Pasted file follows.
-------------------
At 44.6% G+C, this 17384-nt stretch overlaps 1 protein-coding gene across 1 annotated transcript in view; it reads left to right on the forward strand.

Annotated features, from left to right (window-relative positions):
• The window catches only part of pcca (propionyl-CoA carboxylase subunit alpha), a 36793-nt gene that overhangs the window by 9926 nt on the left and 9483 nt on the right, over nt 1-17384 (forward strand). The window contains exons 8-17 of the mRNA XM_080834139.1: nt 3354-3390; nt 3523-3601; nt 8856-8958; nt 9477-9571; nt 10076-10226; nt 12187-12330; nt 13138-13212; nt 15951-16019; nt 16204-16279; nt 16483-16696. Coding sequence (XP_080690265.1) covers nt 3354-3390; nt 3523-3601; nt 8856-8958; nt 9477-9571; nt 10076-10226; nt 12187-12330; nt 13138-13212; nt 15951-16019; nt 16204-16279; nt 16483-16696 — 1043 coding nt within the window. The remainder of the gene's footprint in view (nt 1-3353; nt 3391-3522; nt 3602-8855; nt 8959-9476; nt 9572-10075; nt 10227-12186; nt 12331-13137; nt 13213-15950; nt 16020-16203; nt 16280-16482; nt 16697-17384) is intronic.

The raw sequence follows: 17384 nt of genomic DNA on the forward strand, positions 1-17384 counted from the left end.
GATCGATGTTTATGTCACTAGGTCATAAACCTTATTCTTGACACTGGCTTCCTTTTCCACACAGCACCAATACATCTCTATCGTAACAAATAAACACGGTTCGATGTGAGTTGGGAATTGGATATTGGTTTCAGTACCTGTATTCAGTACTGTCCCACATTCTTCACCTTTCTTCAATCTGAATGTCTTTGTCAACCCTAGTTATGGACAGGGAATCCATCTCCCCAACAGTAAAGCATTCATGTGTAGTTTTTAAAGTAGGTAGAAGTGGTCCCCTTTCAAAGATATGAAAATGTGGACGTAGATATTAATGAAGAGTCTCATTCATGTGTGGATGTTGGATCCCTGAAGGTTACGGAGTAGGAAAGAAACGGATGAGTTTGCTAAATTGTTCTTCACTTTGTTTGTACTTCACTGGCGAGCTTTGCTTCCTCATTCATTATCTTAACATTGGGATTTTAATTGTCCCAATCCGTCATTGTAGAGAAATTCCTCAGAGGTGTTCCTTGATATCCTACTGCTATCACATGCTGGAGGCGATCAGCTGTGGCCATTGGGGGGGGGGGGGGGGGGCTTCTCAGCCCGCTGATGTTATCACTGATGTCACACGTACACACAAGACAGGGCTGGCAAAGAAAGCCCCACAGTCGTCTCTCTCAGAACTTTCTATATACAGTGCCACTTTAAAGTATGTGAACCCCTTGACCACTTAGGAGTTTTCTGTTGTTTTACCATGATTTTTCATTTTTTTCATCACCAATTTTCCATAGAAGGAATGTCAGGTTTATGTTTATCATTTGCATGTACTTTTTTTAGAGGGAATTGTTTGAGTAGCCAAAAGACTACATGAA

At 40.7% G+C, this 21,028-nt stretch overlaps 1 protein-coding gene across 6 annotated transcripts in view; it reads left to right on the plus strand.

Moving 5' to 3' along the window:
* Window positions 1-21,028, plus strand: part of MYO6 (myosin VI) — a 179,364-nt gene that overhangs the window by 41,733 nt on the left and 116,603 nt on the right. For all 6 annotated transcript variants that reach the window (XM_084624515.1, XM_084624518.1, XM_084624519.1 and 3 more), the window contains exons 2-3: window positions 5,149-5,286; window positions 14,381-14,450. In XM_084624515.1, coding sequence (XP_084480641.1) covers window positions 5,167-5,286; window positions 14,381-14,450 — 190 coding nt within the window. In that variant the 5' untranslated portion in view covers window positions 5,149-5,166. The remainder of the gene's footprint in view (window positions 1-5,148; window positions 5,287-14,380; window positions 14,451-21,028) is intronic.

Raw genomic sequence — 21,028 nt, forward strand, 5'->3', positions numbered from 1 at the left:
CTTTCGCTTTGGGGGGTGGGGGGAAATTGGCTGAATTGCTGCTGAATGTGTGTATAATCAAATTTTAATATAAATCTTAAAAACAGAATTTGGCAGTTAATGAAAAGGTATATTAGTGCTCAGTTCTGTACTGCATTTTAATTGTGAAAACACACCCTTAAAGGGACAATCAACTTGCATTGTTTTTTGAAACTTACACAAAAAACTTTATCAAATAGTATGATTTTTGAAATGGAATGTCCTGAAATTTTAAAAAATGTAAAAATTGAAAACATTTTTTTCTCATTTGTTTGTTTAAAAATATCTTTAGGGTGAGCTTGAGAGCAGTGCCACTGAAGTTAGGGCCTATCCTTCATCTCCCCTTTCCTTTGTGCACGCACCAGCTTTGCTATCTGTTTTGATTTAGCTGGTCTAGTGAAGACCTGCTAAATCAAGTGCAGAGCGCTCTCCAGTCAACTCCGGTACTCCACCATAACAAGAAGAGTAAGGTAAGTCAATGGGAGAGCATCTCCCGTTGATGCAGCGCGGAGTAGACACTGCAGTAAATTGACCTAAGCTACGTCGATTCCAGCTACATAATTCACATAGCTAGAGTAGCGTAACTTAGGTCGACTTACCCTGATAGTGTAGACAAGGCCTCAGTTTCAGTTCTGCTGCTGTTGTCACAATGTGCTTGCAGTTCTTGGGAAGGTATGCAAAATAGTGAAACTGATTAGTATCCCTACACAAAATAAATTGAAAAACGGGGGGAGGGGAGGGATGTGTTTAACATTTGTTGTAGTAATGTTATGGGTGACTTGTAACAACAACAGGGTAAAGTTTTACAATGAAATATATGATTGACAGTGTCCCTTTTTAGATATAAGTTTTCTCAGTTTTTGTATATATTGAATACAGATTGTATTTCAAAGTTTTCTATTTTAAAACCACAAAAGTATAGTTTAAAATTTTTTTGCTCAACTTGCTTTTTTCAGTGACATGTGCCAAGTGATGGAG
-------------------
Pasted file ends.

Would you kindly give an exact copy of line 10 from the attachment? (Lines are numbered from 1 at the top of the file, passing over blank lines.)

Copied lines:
CTTTCGCTTTGGGGGGTGGGGGGAAATTGGCTGAATTGCTGCTGAATGTGTGTATAATCAAATTTTAATATAAATCTTAAAAACAGAATTTGGCAGTTAATGAAAAGGTATATTAGTGCTCAGTTCTGTACTGCATTTTAATTGTGAAAACACACCCTTAAAGGGACAATCAACTTGCATTGTTTTTTGAAACTTACACAAAAAACTTTATCAAATAGTATGATTTTTGAAATGGAATGTCCTGAAATTTTAAAAAATGTAAAAATTGAAAACATTTTTTTCTCATTTGTTTGTTTAAAAATATCTTTAGGGTGAGCTTGAGAGCAGTGCCACTGAAGTTAGGGCCTATCCTTCATCTCCCCTTTCCTTTGTGCACGCACCAGCTTTGCTATCTGTTTTGATTTAGCTGGTCTAGTGAAGACCTGCTAAATCAAGTGCAGAGCGCTCTCCAGTCAACTCCGGTACTCCACCATAACAAGAAGAGTAAGGTAAGTCAATGGGAGAGCATCTCCCGTTGATGCAGCGCGGAGTAGACACTGCAGTAAATTGACCTAAGCTACGTCGATTCCAGCTACATAATTCACATAGCTAGAGTAGCGTAACTTAGGTCGACTTACCCTGATAGTGTAGACAAGGCCTCAGTTTCAGTTCTGCTGCTGTTGTCACAATGTGCTTGCAGTTCTTGGGAAGGTATGCAAAATAGTGAAACTGATTAGTATCCCTACACAAAATAAATTGAAAAACGGGGGGAGGGGAGGGATGTGTTTAACATTTGTTGTAGTAATGTTATGGGTGACTTGTAACAACAACAGGGTAAAGTTTTACAATGAAATATATGATTGACAGTGTCCCTTTTTAGATATAAGTTTTCTCAGTTTTTGTATATATTGAATACAGATTGTATTTCAAAGTTTTCTATTTTAAAACCACAAAAGTATAGTTTAAAATTTTTTTGCTCAACTTGCTTTTTTCAGTGACATGTGCCAAGTGATGGAG